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Information Literacy: Types of literature

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Introduction

There are different types of literature suitable for different purposes. Sometimes, for example, you need to figure out what the latest advances in your subject area are, or you need statistics to back up your report. Other times you need a general overview of a subject, or you may need to explore the subject in depth. 

The information you need can be found in a range of sources. Therefore it is important to have a clear idea about the different types of information and related sources before you begin searching. We distinguish grosso modo three types of information you can be looking for:

  • general information;
  • in-depth information; 
  • current research.

Academic Information

Handbook

A handbook offers a synthesis of the accepted knowledge in the field. Authors of handbooks use the results of many specialized and detailed research projects and construct a general overview. 

The authors of handbooks do not describe their own research, but provide an overview of the existing knowledge in the subject area. 

Handbooks usually cover a whole field of study or substantial subfields. There are for example handbooks about International Relations, about Security Studies, about International Political Economy and about American Foreign Policy. Libraries have large collections of handbooks. 

Make use of handbooks; they are essentially reference works that provide background information about a subject. You should consult a handbook if you have to write about a particular subject but lack the basic knowledge. Handbooks are not intended to be read cover-to-cover. You pick the part that is relevant to your topic. In electronic handbooks you can even search in the full text.

Textbooks that are used in the study are handbooks.

Monograph

A scholarly monograph is a book of 200-300 pages that is written by one or more authors. Monographs contain considerably more information than conference papers or journal articles. The author did extensive research about the topic. Monographs provide an exhaustive examination of the subject, an in-depth treatment.

You normally read monographs from cover to cover. The author wants to prove something with the book. All chapters together lead to a conclusion. 

The production time of a scholarly monograph amounts to several years. If you want information about very recent events, there will be no scholarly monographs available.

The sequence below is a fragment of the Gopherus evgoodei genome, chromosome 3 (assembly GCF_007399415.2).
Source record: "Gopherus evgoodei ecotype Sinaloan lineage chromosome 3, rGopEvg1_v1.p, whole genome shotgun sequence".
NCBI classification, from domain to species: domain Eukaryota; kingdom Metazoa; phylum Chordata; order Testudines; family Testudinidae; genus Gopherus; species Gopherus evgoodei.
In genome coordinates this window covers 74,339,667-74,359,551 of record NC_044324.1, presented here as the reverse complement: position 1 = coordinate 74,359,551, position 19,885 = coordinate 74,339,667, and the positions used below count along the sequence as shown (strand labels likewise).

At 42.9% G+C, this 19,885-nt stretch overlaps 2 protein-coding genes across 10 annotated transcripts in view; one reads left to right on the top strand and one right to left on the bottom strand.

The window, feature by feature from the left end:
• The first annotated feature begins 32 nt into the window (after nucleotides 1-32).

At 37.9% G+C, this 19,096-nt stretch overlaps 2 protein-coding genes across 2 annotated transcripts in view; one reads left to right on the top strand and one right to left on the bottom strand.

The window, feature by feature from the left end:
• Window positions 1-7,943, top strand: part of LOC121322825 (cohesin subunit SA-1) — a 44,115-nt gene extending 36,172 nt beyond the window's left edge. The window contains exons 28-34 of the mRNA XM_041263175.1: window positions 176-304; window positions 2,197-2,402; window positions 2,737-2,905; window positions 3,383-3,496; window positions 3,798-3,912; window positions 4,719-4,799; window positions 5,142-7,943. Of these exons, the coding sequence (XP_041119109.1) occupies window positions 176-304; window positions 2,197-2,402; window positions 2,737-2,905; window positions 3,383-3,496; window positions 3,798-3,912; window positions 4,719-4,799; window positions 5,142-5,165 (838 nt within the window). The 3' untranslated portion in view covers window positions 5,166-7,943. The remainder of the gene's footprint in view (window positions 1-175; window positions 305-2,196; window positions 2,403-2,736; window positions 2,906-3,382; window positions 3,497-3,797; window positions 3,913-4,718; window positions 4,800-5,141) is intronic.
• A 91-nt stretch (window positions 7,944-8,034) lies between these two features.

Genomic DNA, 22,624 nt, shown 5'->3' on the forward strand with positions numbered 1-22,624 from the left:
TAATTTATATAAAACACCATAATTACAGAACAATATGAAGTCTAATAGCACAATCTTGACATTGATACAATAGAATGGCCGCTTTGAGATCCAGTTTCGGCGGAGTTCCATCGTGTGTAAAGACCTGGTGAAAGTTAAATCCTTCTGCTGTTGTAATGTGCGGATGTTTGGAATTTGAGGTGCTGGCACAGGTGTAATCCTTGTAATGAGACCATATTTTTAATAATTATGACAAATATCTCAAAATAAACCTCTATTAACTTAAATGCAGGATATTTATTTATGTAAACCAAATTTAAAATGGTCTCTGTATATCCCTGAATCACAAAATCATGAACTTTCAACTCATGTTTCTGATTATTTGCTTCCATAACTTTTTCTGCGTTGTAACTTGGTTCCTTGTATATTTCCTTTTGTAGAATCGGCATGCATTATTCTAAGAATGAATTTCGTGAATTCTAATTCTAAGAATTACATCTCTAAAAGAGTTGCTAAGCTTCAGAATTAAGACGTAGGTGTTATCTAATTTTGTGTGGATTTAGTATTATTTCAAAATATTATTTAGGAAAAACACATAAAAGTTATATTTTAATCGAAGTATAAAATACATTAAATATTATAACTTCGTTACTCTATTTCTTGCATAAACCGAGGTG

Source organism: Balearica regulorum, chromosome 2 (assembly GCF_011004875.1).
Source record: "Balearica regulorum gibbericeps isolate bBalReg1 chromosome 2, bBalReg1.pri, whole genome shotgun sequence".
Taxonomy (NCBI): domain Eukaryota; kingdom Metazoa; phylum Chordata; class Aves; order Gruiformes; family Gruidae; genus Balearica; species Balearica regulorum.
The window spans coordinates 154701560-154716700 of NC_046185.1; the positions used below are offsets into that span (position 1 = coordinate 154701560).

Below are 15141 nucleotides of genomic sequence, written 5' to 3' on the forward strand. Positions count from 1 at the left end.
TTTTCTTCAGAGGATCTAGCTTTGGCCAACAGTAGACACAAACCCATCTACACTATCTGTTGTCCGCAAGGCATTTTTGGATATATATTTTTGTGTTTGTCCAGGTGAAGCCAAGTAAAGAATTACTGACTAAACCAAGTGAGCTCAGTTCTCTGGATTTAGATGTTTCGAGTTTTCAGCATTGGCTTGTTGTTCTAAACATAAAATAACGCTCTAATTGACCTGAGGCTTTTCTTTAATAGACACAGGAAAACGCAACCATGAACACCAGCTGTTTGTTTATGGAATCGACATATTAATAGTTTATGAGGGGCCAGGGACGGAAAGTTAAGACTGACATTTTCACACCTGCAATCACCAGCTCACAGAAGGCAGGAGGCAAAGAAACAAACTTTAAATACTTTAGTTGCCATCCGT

Monographs are still published in print, but more and more as e-books.

Journal Article

Scholarly journals are the most important medium in which to publish new research results.

Every field of study has its own scholarly journals. The library has subscriptions to at least 30.000 scholarly journals. Please notice that Scholarly journals are written for other scholars, for insiders. They are not directed at the general public. They use specialist jargon. Almost all scholarly journals in the field of International Relations are electronic.

Click here for an instructive step-by-step guide on How to read a scientific paper from Purdue University.

Reference work / Encyclopaedia

Encyclopaedias are used to find information quickly. Entries in an encyclopaedia are usually in alphabetical order.

Wikipedia is an example of an online encyclopaedia. If you use Wikipedia, remember that the quality of the information varies and the information may not be 100% reliable. This is because anyone can contribute to it.

Encyclopaedias published by renowned academic publishers are reliable and of the required quality.

Edited work

A publication containing articles by various authors, published under the supervision of an editor.
Conference proceedings are an example of an edited work.

Conference material

This is an important source of recent research. When a conference is held, speakers are invited to present a paper about their current research. The papers are then published in a single volume as ‘conference proceedings’. In many cases, authors subsequently write articles based on their conference papers.

 

Non-Academic Information

Newspapers

Newspaper articles contain very recent information. Although they do not contain academic information, newspapers can be a useful source. The University Library has subscriptions (including online subscriptions) to the main Dutch and foreign newspapers. In the Nexis Uni database you can search for newspaper articles by keyword.

Dictionary

You use dictionaries to look up terminology; concepts that relate to your subject.

Report

Although they are not academic publications, reports by government organisations, think-tanks and companies are useful sources of information in many fields of academic research. They contain:

  • the aims and objectives of social organisations;
  • policy evaluations;
  • effect reports;
  • political and ethical interpretations of academic advances;
  • survey results.

Internet

You can find many different types of information on the internet. Internet sites are only regarded as academic sources if they meet at least one of the following criteria:

  • The site or publication is the online version of an existing or previously printed academic publication. 
  • An academic institution has responsibility for the content. Examples include digital versions of theses.
  • The author of the publication is named, it has a proper bibliography and the same methodical structure as an academic publication.
  • The site or online publication is edited by at least one academic.

Statistics

You use statistics when you need figures to back up your report or research.
Examples of statistics databases are:

CBS Overview (Statistical institutes by Statistics Netherlands)

CBS Statline (Statistics Netherlands)

Eurostat (Statistical database of the European Commission)